So, I tried really hard. But I was consistently terrible. Once we were going through my scores on the bus on the way home and, oh so sweet and innocent teenage me, I said, genuinely: “Maybe the judges scored incorrectly? Instead of being ranked last, maybe I actually ranked first?”

Oh, I was definitely, definitely in last place.

I learned from him one of the most important lessons ever: Failing is no big deal, just try to get better. It never mattered that I crashed and burned every week, so I was not self conscious about it. What mattered was, I did the best I could every time, with the sole goal of learning and getting better.

Perfect training ground for starting a company later in life!

3. What seemed like an inconsequential decision at the time, but in hindsight
turned out to fundamentally reshape your life?

Christen, my college roommate, decided to study abroad for a quarter in college. I asked the rest of my roommates if Brian Sargent, an acquaintance-friend of ours, could sublet her room for those three months. Both Christen’s decision to leave and me being motivated to sublet her room = Brian as my husband today. Without living together, he and I wouldn’t have become close friends. We wouldn’t have fallen in love a few years later, and we would not be married today.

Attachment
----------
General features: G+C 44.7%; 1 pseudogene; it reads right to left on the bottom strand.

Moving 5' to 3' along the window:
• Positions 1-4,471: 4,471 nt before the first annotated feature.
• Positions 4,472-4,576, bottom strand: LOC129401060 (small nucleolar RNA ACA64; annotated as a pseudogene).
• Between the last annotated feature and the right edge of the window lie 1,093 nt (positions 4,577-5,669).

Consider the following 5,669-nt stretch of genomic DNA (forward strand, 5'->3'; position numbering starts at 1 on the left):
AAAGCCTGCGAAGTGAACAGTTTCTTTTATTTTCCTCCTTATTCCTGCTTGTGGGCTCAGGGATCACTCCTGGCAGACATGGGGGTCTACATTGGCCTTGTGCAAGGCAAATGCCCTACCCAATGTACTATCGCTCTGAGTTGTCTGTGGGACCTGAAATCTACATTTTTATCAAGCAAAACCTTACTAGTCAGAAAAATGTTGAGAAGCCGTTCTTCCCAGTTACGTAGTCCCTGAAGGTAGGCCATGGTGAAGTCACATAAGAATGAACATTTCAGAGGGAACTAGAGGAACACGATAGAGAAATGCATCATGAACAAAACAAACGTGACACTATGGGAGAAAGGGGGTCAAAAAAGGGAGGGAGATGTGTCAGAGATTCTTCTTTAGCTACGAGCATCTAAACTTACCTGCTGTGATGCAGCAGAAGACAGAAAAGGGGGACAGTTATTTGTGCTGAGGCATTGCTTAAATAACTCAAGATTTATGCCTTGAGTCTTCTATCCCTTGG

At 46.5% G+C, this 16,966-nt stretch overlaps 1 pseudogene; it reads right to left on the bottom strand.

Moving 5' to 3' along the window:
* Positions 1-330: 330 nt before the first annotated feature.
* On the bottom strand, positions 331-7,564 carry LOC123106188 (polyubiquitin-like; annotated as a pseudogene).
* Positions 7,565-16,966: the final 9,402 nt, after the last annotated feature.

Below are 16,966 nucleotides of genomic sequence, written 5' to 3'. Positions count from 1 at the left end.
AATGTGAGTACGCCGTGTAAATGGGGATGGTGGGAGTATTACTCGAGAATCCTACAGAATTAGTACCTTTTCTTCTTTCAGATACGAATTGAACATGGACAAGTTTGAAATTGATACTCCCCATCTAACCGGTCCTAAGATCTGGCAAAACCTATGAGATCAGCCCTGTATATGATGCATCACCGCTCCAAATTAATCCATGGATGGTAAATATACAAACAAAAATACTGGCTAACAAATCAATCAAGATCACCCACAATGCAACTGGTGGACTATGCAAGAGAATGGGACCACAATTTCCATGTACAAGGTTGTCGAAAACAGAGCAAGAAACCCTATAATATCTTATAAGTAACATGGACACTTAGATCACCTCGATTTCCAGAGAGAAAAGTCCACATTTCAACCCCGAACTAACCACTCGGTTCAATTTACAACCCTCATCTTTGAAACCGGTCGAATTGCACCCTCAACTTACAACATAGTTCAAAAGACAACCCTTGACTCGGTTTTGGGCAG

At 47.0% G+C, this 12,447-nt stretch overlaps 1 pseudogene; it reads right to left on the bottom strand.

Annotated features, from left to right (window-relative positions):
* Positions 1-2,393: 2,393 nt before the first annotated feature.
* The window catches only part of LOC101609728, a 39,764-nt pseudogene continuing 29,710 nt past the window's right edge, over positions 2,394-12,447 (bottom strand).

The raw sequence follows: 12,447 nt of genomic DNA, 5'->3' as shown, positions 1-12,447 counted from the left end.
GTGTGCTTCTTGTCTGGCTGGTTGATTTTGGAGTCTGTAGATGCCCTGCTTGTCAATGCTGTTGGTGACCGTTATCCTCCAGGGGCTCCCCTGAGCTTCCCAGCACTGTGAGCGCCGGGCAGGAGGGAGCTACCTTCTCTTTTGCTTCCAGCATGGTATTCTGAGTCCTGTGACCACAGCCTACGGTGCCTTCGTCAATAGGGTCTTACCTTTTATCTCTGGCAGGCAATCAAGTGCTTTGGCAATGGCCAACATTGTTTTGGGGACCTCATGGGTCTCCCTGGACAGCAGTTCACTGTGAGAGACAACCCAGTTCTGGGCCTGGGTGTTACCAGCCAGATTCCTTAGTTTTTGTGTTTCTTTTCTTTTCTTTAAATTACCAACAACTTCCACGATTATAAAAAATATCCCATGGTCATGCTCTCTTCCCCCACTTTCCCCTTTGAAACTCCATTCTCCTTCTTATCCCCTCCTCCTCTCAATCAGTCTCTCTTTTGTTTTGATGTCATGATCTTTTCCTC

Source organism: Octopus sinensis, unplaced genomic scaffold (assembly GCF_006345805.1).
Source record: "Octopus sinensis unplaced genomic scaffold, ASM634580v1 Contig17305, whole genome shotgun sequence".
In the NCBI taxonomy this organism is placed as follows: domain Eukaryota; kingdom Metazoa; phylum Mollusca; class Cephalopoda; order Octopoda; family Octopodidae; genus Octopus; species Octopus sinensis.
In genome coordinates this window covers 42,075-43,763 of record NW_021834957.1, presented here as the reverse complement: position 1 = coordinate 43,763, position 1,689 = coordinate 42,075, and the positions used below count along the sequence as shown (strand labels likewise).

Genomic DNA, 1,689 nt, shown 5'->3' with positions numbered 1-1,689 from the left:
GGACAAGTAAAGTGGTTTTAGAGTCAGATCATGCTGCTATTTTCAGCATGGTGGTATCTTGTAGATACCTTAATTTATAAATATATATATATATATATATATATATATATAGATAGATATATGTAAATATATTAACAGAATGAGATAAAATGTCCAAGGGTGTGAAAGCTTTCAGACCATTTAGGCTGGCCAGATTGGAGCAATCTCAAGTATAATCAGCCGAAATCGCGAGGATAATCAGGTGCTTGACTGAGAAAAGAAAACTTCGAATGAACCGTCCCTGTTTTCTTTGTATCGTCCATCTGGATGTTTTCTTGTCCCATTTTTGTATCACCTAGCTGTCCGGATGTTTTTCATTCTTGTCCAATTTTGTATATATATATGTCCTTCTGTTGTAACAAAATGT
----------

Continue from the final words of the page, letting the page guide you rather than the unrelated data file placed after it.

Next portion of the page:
His support, love, and stabilizing presence for the last (almost) 20 years fundamentally reshaped my life and brought out the best in me. Also, two specific humans (Allison and Molly, our children) who make my world today would not exist. Thanks, Christen Visci, for studying abroad in 2002!

4. What habit or behaviour or belief have you recently acquired? Why is it now in your life?

I just started meditating, because of 2020. With a global pandemic, a president making the wrong choices, co-owning a business that serves employer brands and TA teams and workplaces in flux, and two kids distance learning, I’m not alone in that it’s all a lot. Just when I think I can’t handle one more thing, my basement floods. That seriously happened last week. But, I know it’s a lot worse for a lot of other people, so I need to toughen up and get over my stuff. I believe the way to get tough is to meditate.

5. What do you think is true that most people think is false? What do you think is false, that most people think is true?

I think you shouldn’t brush your teeth just before drinking coffee (even though my dentist says it actually doesn’t matter). I think umbrellas aren’t that useful.

6. If you wrote a ‘user manual’ for how people should interact with you, what
would be the most important point in the manual?